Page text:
One of Mr T’s homemade creations.

Time to get soupy!

It is soup weather! It is the time of year, when we need a tummy hug and nothing works better than a nurturing soup that goes warm down your throat and nestles in your tummy to spread the warmth across your whole body.

Now, buying ready-made soups is nothing to frown upon – at least not when you buy good soups. Always make sure to read the label and check the sugar and salt content – these are flavour enhancers and cheaply made soups are loaded with them.

Soups are easy to make at home – yes, you will have to peel and chop but that shouldn’t stop you from making your very own soups. The base of any good soup is sautéing a finely chopped onion and if you like, some minced garlic.

Don’t let the onion and garlic brown, you just want to release the beautiful aroma. When the onion has become translucent, add your spices and stir for a few minutes until all the fragrance has been released.

Now add your vegetables – the order depends on the cooking time for each. And finally add your stock. You might expect me now to tell you how to make stock – I do buy stock. Not stock cubes though which are mainly salt and then some flavourings.

I do tend to use Knorr Stock Pot (oh the horror). Is it better than anything else? I doubt it very much but it is easy and quick (if you are looking for a great chicken stock, head to the Chicken Inn in the English Market).

If I can, I finely mince up vegetables that are not at their best anymore – no tomatoes, cucumber etc but carrots, leeks, celery, celeriac etc. and mix it with salt. I then put the mix in a jar in the fridge and whenever I need vegetable stock, I scoop a tablespoon of the mix and add boiling water over it and voilà, you have a vegetable stock.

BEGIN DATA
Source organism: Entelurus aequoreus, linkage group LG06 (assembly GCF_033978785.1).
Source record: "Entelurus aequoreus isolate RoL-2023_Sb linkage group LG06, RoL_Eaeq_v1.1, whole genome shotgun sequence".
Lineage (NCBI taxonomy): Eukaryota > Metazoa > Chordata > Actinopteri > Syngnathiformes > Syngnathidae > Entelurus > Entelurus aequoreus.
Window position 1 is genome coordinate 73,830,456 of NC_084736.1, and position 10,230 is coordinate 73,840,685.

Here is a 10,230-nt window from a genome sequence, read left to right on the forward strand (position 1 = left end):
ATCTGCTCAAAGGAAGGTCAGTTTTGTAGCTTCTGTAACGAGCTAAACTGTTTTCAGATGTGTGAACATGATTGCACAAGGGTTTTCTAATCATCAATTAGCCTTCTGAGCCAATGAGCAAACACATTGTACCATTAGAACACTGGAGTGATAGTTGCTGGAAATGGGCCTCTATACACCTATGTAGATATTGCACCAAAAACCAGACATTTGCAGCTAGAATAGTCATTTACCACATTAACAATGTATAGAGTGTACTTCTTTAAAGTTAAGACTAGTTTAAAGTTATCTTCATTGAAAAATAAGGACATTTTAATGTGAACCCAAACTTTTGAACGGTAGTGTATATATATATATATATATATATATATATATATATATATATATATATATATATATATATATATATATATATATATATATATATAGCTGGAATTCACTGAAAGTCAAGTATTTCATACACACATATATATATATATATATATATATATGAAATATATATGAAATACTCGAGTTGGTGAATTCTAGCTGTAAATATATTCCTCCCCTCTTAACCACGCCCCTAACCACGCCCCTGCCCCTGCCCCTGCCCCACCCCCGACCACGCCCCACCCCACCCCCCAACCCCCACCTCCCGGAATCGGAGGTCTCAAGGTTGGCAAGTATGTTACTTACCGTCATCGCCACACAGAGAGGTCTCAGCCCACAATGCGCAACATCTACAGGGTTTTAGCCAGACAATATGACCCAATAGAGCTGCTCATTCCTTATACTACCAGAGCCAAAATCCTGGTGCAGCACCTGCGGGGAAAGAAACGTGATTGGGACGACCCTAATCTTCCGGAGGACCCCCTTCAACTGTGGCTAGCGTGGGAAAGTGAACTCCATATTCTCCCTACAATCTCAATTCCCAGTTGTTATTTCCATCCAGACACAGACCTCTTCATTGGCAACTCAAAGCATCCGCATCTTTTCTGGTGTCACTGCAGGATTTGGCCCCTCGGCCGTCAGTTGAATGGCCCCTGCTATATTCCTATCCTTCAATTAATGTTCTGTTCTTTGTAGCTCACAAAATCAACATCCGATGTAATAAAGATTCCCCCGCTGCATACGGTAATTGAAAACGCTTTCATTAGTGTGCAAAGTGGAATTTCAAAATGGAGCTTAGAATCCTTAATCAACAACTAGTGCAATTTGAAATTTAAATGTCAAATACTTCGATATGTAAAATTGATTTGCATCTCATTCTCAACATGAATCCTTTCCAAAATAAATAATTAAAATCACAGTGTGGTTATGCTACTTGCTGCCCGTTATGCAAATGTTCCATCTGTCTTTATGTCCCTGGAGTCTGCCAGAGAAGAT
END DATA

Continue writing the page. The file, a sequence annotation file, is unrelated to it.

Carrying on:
When I am very lazy, I tend to sauté an onion and garlic, add tomato passata and let it cook down a bit until it thickens. Then I add herbs from my garden and presto, you have a tasty tomato soup in just a few mins.

A few years ago, I gifted a Soup Bible to Mr T and he started creating soups with gusto. He got very good at it to be honest and it has been a long time since he had to use a recipe book.

Nowadays, he might look at a recipe for inspiration but mainly, he grabs some vegetables, start peeling and chopping and at the end, there are very good soups (see photo for one of his creations). He tends to make quantities that last him two to three days so that it doesn’t become a chore to cook every night (and no, I don’t cook every night either).

The difference between Mr T and me is the type of soups we like. I like mine smooth and creamy while he prefers them chunky and rustic. We both agree on flavour though – it has to pack a punch. There’s always chilli involved when we cook. Same with garlic, turmeric and cumin – these are just beautiful spices that can enhance any dish.

Over the years, we have noticed that we moved from a heavy meat-based diet to a more vegetarian one.

Not on purpose I might add – it just happened along the way.